When Do You Choose to Rebel or Comply?
Since I live in the US, I've been thinking a lot about the state of our society and when we choose to continue the status quo or change.
Some societal problems, such as the Black Lives Matter movement, have prompted many people to rebel against the status quo. And, problems I assumed people would comply with---such as wearing masks, physical distance and hand-washing to manage COVID-19? Some people rebel against those guidelines.
That's when I realized we each have our continuum for rebellion and compliance:
I'm not going to address societal issues in this newsletter. Instead, let's talk about when we might choose to rebel or comply. Given where we are in the Change Model, we might choose to rebel or comply, on a continuum. (For more information on the Change Model, see Where Are You In Your Changes?)
When Do I Choose to Comply?
I often comply when I have specific advice and I know that advice is correct. I might have validated that advice with personal or I've researched it for evidence. As a work example, I've known about Parkinson's Law (work expands to fill the time allotted) for many years. Because of that, I've experimented with timeboxes at various lengths to finish work I want to complete.
As a personal example, for years, my doctor told me to use a low-fat approach to my diet to lose weight. I successfully gained almost 50 pounds, just 7-10 pounds per year. Finally, back in 2006 (or so), I decided to go low carb.
For me, the low-carb (and now keto) approach worked. We now know that weight loss is not just about "calories in/out," but is much more about the insulin response. We did not have evidence that low-fat approaches worked for people. We had a supposition. For me, at least, that supposition didn't work. (Let me clarify: I am not saying low carb is the One Right Way to proceed for your optimum health. It works for me. As with many physical issues, your mileage will vary.)
When Do I Ask Probing Questions?
When people tell me they have found "the one right answer," I ask questions. (You are so surprised!) I rarely find that one answer works in all situations. As an example, I often use timeboxes to start and finish some writing. However, I use different durations for my fiction (7-14 minutes) and my non-fiction (20-40 minutes).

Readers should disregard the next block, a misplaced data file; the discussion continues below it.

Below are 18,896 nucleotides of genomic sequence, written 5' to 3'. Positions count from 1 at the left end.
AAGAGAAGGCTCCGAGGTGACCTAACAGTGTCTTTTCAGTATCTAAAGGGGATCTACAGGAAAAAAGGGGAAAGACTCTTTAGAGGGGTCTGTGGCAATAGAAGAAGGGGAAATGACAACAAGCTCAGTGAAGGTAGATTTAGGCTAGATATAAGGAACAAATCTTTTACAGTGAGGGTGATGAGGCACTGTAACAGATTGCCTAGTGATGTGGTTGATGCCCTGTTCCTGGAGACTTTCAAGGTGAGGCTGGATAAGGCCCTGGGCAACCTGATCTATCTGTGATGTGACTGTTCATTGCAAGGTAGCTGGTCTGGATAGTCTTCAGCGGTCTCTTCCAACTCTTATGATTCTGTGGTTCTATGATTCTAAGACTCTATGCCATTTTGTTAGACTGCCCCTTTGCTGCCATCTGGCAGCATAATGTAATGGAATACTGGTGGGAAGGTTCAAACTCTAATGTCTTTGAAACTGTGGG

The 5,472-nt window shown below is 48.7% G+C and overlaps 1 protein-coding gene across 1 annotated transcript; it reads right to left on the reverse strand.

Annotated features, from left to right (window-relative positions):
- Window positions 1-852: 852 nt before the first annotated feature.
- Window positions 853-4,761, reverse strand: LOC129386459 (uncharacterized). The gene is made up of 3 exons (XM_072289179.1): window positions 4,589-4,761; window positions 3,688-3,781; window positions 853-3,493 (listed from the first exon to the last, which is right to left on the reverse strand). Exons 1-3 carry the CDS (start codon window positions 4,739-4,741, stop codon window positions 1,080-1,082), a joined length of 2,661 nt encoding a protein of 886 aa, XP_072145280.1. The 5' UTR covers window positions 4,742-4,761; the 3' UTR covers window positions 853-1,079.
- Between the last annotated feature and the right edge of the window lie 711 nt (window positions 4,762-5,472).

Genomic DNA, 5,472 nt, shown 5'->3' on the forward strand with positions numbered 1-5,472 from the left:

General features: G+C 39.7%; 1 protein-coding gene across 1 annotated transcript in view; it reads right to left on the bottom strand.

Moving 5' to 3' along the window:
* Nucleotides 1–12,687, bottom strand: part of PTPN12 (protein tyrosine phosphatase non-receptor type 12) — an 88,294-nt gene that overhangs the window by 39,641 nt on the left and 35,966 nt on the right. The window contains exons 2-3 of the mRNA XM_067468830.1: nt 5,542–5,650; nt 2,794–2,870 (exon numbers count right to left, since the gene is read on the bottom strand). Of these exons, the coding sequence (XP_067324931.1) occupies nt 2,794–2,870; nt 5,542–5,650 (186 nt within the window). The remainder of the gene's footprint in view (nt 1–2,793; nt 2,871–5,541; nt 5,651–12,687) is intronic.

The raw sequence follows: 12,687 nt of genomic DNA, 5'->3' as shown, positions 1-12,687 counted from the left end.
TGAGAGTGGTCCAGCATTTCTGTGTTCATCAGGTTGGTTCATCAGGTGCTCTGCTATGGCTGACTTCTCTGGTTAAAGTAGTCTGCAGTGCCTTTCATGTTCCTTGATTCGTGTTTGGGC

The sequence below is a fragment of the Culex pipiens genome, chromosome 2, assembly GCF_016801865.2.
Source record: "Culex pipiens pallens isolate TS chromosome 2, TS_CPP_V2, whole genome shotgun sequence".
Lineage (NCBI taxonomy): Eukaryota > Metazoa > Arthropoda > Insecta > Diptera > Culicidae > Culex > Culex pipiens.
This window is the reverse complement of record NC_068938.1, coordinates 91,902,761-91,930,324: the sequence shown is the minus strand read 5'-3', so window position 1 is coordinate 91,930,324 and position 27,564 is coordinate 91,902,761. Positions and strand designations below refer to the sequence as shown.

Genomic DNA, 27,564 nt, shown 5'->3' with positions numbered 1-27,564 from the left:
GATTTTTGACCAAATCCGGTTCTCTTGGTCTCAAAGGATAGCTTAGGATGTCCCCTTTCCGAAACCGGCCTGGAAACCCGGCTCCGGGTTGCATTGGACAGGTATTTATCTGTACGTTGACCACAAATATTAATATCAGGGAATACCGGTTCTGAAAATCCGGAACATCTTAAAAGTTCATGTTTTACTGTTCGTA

I know there is not one right answer for teams who want to use agile approaches, or companies who want an agile transformation. I know there is not one right answer for vertigo "cures."
I ask probing questions when I hear the One Right Answer. I want to understand all these ideas:
- What was the context under which this thing worked?
- What were the circumstances when it failed or had less success?
- What were the other options this person considered?
Sometimes, when I hear some of these answers, I rebel.
When Do I Rebel?
When I worry that people will fall for the One Right Answer---and I know there are many possible better ways---I rebel. I admit to yelling at the television when I watch the news. I know that's not very useful.
I write and speak to help people learn why conventional wisdom is wrong---and what they could do instead. I wrote
several all my books because I knew conventional wisdom didn't work, at least, for my clients. (Yes, I started to write "several" and realized it was "all." I expect some of you are laughing out loud.) I knew that more people would benefit from seeing alternatives.
When Does "It Depend?"
Each of us decides when to take which stance---it depends on our context.
My place on the continuum often depends where I am in the Change Model. For example, after a decade of slowly gaining weight, I was ready to try almost anything else to lose weight. I had persisted in trying to find the Transforming Idea that would work for my weight loss. That's when I asked probing questions and then rebelled.
Hearing the "One Right Way" creates a Foreign Element for me. That's when I ask probing questions. And, when I know we have alternatives, I rebel.
I can use the continuum to remind myself I have several choices. And, for me, that's the point of deciding how and when to rebel or comply. How about you?
You might enjoy some of my online workshops:
- With Esther Derby are at Your Management Mentors.
- With Mark Kilby are at Distributed Agile Success. We released Rapidly-Remote, a free self-study course for people who are new to remote working.
- The Modern Management Made Easy books are in final editing. My first editor had some physical challenges, so my new editor is starting this week. Here's hoping I self-edited enough so she can be speedy!